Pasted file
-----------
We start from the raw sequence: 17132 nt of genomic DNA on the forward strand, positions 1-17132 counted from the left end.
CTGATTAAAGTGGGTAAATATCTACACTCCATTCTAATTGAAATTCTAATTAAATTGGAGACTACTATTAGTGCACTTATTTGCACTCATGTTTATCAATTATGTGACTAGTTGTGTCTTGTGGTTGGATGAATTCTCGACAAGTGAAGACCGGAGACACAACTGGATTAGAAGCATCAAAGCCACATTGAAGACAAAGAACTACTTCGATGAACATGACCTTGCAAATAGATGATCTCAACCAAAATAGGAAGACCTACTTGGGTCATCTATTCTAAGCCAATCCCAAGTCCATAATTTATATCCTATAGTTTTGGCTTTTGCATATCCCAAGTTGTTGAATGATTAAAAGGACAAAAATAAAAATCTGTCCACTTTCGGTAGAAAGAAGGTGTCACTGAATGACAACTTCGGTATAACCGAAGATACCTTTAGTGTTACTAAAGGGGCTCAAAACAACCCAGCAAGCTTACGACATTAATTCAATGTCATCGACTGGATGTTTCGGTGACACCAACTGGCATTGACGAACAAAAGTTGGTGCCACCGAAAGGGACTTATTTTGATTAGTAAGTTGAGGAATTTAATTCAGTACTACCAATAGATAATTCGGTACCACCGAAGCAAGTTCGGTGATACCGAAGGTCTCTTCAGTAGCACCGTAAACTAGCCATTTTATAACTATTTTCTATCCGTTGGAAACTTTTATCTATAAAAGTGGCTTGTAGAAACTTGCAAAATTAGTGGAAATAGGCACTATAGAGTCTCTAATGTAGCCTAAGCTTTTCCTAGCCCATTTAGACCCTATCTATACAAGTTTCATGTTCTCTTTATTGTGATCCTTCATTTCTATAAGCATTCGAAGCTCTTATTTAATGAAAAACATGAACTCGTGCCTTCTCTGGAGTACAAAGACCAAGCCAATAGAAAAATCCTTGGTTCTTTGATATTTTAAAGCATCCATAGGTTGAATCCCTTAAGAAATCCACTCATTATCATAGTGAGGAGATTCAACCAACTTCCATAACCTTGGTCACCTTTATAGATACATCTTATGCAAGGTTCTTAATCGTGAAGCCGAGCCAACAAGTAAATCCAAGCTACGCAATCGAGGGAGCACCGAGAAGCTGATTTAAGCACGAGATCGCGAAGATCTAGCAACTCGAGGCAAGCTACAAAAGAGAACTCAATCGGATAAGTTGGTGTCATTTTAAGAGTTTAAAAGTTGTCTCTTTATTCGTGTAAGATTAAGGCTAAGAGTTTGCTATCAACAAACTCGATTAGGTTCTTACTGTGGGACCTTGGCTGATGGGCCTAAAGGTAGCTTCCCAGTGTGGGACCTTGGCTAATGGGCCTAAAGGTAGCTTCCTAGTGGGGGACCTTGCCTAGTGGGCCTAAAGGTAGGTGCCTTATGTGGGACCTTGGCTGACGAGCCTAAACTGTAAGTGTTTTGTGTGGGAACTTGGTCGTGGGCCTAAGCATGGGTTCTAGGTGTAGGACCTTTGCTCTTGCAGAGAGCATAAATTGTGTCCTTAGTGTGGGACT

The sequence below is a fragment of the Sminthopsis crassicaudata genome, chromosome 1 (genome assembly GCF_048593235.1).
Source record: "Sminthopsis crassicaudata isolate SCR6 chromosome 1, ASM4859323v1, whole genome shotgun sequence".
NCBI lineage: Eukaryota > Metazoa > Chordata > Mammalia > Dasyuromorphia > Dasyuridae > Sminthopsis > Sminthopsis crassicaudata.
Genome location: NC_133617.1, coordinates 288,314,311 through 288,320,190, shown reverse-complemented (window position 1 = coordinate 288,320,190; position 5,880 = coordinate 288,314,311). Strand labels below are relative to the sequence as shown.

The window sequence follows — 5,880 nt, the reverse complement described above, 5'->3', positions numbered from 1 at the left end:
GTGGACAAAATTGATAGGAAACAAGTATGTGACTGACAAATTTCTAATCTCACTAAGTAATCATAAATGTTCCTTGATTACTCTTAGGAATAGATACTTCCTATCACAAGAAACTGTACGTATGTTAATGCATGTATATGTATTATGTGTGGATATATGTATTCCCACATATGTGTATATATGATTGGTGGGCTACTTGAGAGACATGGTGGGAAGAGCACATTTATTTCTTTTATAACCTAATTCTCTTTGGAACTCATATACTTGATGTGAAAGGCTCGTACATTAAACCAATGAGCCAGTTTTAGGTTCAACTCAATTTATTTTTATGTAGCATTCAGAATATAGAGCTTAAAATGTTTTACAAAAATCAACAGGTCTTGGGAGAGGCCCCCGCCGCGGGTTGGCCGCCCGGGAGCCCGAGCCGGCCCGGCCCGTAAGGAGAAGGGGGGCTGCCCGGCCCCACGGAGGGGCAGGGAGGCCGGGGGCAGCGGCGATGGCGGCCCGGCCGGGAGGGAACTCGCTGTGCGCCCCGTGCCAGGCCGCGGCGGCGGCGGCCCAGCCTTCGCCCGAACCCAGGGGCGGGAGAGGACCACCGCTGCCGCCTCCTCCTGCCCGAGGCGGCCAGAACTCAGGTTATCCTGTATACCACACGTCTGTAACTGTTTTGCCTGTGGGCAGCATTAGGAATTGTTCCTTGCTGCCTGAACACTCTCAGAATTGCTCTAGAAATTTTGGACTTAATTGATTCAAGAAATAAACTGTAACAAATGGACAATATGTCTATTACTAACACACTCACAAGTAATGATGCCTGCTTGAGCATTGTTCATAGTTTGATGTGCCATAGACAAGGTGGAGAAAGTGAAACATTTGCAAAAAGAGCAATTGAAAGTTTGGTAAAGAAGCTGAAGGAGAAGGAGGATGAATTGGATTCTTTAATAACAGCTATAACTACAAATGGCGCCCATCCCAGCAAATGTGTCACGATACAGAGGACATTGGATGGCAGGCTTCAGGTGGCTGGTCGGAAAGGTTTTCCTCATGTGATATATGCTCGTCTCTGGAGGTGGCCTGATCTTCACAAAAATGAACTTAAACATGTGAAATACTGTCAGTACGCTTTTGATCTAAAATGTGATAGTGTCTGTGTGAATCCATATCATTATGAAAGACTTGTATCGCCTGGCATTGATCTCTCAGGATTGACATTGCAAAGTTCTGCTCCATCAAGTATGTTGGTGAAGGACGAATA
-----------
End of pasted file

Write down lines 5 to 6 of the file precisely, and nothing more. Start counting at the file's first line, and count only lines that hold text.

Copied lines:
NCBI lineage: Eukaryota > Metazoa > Chordata > Mammalia > Dasyuromorphia > Dasyuridae > Sminthopsis > Sminthopsis crassicaudata.
Genome location: NC_133617.1, coordinates 288,314,311 through 288,320,190, shown reverse-complemented (window position 1 = coordinate 288,320,190; position 5,880 = coordinate 288,314,311). Strand labels below are relative to the sequence as shown.